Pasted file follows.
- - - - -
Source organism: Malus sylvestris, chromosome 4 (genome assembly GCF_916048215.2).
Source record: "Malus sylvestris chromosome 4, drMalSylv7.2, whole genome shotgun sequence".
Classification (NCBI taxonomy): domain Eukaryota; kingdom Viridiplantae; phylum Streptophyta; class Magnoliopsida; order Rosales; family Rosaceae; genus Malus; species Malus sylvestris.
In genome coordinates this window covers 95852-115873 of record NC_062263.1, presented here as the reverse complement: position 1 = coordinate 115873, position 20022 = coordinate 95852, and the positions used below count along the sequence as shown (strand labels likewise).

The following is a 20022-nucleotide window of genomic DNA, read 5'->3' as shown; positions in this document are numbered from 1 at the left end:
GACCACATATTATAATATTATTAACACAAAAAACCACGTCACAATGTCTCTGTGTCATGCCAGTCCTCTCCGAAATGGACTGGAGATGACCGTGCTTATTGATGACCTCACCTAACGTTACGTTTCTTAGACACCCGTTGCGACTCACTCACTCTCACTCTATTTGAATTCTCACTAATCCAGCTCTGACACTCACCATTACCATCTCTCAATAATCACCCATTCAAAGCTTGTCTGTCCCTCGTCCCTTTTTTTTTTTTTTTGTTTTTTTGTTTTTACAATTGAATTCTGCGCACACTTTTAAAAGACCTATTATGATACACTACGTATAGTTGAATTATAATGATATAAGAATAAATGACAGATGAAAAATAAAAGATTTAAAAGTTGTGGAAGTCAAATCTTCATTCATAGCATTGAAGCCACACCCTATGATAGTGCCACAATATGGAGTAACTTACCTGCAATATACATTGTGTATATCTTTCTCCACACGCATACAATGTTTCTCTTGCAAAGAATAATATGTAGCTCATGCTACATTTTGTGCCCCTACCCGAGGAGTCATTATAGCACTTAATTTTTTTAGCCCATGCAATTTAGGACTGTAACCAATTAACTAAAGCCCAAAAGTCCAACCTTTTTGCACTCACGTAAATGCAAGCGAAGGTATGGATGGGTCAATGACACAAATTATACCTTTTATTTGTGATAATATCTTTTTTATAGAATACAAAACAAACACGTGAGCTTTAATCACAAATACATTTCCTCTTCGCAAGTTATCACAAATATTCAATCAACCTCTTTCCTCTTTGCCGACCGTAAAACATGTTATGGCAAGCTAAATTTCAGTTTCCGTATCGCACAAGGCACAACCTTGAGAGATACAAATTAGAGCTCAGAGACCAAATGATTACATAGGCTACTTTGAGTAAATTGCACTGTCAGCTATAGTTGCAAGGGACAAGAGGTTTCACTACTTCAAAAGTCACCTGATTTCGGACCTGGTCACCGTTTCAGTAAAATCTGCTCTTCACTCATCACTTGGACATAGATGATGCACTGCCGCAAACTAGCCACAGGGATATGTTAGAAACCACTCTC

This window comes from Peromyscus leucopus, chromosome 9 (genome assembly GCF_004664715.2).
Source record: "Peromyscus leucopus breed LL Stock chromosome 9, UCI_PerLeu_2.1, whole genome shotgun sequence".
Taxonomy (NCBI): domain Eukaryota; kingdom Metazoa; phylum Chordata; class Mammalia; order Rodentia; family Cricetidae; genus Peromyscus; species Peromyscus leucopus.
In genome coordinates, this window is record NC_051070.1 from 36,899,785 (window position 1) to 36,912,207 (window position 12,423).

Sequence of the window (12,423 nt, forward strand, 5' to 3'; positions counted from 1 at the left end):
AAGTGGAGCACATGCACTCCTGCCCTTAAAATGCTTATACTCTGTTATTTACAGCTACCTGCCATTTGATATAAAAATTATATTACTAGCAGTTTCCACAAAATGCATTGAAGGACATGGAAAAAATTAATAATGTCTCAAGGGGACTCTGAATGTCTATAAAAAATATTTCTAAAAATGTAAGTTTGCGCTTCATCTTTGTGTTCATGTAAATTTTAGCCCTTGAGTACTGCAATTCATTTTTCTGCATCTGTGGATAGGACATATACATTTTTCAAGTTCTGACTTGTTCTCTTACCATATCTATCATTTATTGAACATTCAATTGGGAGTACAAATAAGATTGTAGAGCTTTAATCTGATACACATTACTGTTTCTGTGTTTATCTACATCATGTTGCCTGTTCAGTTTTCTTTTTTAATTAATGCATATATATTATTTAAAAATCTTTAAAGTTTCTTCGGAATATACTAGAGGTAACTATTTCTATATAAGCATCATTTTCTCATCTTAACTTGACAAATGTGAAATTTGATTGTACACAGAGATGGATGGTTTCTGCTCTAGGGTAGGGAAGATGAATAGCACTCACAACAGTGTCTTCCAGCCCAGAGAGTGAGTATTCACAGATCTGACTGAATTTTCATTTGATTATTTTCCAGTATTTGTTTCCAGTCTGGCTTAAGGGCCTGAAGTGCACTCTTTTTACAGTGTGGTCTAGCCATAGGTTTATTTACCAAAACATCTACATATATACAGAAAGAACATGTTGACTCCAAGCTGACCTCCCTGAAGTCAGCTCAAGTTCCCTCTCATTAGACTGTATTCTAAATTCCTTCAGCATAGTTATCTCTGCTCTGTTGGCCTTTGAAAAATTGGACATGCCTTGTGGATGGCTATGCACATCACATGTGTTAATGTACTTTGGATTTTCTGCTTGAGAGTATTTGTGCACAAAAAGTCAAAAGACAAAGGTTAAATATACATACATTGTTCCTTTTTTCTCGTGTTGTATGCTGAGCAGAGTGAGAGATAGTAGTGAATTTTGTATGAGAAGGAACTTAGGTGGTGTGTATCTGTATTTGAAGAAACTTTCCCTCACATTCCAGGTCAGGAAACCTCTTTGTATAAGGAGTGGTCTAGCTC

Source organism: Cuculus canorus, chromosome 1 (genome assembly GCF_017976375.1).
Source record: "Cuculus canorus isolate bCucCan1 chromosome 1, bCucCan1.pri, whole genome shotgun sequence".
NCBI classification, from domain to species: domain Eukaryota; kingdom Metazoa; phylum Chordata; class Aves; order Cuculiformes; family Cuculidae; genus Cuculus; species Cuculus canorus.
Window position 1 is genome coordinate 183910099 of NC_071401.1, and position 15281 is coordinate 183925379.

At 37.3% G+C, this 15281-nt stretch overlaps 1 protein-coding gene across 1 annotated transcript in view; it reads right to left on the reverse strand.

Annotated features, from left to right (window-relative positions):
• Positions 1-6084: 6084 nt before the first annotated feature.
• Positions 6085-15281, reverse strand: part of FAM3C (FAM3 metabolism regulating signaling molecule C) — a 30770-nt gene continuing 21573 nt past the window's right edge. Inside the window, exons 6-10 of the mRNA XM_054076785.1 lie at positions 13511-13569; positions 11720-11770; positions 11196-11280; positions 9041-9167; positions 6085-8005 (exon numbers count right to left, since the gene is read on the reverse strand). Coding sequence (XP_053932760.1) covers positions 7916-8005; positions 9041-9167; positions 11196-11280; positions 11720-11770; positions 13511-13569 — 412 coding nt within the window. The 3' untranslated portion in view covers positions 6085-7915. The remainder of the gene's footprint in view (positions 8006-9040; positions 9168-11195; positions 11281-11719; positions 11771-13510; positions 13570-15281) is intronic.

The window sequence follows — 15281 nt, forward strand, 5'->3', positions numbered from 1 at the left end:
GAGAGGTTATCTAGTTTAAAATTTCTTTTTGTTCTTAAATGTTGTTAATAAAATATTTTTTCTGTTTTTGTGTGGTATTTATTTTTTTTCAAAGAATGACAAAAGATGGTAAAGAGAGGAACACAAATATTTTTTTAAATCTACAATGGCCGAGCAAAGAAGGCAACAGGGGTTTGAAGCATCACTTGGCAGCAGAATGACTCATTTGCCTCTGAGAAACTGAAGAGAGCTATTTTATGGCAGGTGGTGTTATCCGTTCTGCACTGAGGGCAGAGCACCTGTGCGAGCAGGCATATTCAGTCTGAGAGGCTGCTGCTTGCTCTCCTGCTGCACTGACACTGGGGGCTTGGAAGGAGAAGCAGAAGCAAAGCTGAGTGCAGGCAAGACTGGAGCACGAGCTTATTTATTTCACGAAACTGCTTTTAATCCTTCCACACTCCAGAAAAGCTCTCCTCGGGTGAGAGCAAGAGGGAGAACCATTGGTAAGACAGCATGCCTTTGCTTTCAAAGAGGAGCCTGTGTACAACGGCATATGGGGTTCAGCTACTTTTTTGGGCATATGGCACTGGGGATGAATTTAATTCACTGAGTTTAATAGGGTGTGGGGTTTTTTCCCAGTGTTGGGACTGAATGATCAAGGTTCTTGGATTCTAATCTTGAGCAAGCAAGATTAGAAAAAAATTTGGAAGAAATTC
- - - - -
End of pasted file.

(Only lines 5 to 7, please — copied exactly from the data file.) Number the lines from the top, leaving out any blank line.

The following is a 20022-nucleotide window of genomic DNA, read 5'->3' as shown; positions in this document are numbered from 1 at the left end:
GACCACATATTATAATATTATTAACACAAAAAACCACGTCACAATGTCTCTGTGTCATGCCAGTCCTCTCCGAAATGGACTGGAGATGACCGTGCTTATTGATGACCTCACCTAACGTTACGTTTCTTAGACACCCGTTGCGACTCACTCACTCTCACTCTATTTGAATTCTCACTAATCCAGCTCTGACACTCACCATTACCATCTCTCAATAATCACCCATTCAAAGCTTGTCTGTCCCTCGTCCCTTTTTTTTTTTTTTTGTTTTTTTGTTTTTACAATTGAATTCTGCGCACACTTTTAAAAGACCTATTATGATACACTACGTATAGTTGAATTATAATGATATAAGAATAAATGACAGATGAAAAATAAAAGATTTAAAAGTTGTGGAAGTCAAATCTTCATTCATAGCATTGAAGCCACACCCTATGATAGTGCCACAATATGGAGTAACTTACCTGCAATATACATTGTGTATATCTTTCTCCACACGCATACAATGTTTCTCTTGCAAAGAATAATATGTAGCTCATGCTACATTTTGTGCCCCTACCCGAGGAGTCATTATAGCACTTAATTTTTTTAGCCCATGCAATTTAGGACTGTAACCAATTAACTAAAGCCCAAAAGTCCAACCTTTTTGCACTCACGTAAATGCAAGCGAAGGTATGGATGGGTCAATGACACAAATTATACCTTTTATTTGTGATAATATCTTTTTTATAGAATACAAAACAAACACGTGAGCTTTAATCACAAATACATTTCCTCTTCGCAAGTTATCACAAATATTCAATCAACCTCTTTCCTCTTTGCCGACCGTAAAACATGTTATGGCAAGCTAAATTTCAGTTTCCGTATCGCACAAGGCACAACCTTGAGAGATACAAATTAGAGCTCAGAGACCAAATGATTACATAGGCTACTTTGAGTAAATTGCACTGTCAGCTATAGTTGCAAGGGACAAGAGGTTTCACTACTTCAAAAGTCACCTGATTTCGGACCTGGTCACCGTTTCAGTAAAATCTGCTCTTCACTCATCACTTGGACATAGATGATGCACTGCCGCAAACTAGCCACAGGGATATGTTAGAAACCACTCTC

This window comes from Peromyscus leucopus, chromosome 9 (genome assembly GCF_004664715.2).